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When perusing a new textbook of medicine, the slow but inexorable progress of medical science stands out in relief as it influences important changes in the practice of medicine. These changes are continuous and pervasive, and they constitute the most important justification for the seemingly endless production of new textbooks striving to keep us in the forefront of our profession. The enormous volume of publications creates a competitive market obliging editors to provide a broad perspective, and if an editor has a large number of diversified authors he can usually assure the reader of a broad perspective, as Kelley does with 529 contributors.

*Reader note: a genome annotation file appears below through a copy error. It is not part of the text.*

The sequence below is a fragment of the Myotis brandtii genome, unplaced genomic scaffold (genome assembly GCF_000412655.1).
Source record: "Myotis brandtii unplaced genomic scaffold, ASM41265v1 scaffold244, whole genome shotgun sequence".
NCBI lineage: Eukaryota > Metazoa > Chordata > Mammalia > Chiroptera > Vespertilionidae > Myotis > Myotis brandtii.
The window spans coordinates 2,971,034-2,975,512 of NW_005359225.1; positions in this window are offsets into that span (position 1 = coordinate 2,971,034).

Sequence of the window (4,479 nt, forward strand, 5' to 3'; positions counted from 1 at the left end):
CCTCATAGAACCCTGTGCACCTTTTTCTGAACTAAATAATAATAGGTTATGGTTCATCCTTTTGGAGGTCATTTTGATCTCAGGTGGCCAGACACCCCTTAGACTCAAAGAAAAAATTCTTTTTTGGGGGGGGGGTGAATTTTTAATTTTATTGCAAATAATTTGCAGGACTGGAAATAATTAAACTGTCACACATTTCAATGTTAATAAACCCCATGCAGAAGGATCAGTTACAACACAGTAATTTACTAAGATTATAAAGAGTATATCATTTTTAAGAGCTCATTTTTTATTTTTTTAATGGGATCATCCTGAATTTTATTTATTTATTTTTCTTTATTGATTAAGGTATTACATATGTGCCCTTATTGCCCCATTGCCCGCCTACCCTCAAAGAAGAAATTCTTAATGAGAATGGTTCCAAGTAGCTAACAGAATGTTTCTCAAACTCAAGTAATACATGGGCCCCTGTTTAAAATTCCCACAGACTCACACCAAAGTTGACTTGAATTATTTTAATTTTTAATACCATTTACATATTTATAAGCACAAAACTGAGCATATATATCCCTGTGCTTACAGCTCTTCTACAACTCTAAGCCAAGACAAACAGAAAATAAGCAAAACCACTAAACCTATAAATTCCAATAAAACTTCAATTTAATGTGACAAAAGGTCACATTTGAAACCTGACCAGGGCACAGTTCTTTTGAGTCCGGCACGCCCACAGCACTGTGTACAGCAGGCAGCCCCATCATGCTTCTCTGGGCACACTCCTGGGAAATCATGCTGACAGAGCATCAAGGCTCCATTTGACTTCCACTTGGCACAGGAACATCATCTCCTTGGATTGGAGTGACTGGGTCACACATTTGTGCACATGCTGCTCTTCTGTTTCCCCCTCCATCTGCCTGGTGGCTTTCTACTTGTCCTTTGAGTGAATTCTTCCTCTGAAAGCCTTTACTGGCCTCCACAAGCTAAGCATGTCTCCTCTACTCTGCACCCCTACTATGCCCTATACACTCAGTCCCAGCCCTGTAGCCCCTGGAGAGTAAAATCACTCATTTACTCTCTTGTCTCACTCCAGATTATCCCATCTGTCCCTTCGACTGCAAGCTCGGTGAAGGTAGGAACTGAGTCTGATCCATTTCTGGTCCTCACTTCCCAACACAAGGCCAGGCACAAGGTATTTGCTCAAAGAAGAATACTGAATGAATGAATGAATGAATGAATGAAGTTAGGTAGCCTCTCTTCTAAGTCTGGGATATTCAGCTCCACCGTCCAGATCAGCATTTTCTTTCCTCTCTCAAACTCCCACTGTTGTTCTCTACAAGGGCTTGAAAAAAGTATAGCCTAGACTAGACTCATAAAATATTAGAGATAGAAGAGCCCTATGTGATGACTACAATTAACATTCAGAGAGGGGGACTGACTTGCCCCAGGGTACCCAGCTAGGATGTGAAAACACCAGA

I was concerned, however, to observe that several authors have contributed chapters to one or more other current textbooks presumed to be competitors. Are we gestating a new professional class of textbook writers? If it were a trend that might lead to rigid mainstream pronouncements I would
Frank D. Gray. Textbook of Internal Medicine. JAMA. 1989;262(23):3355. doi:10.1001/jama.1989.03430230144048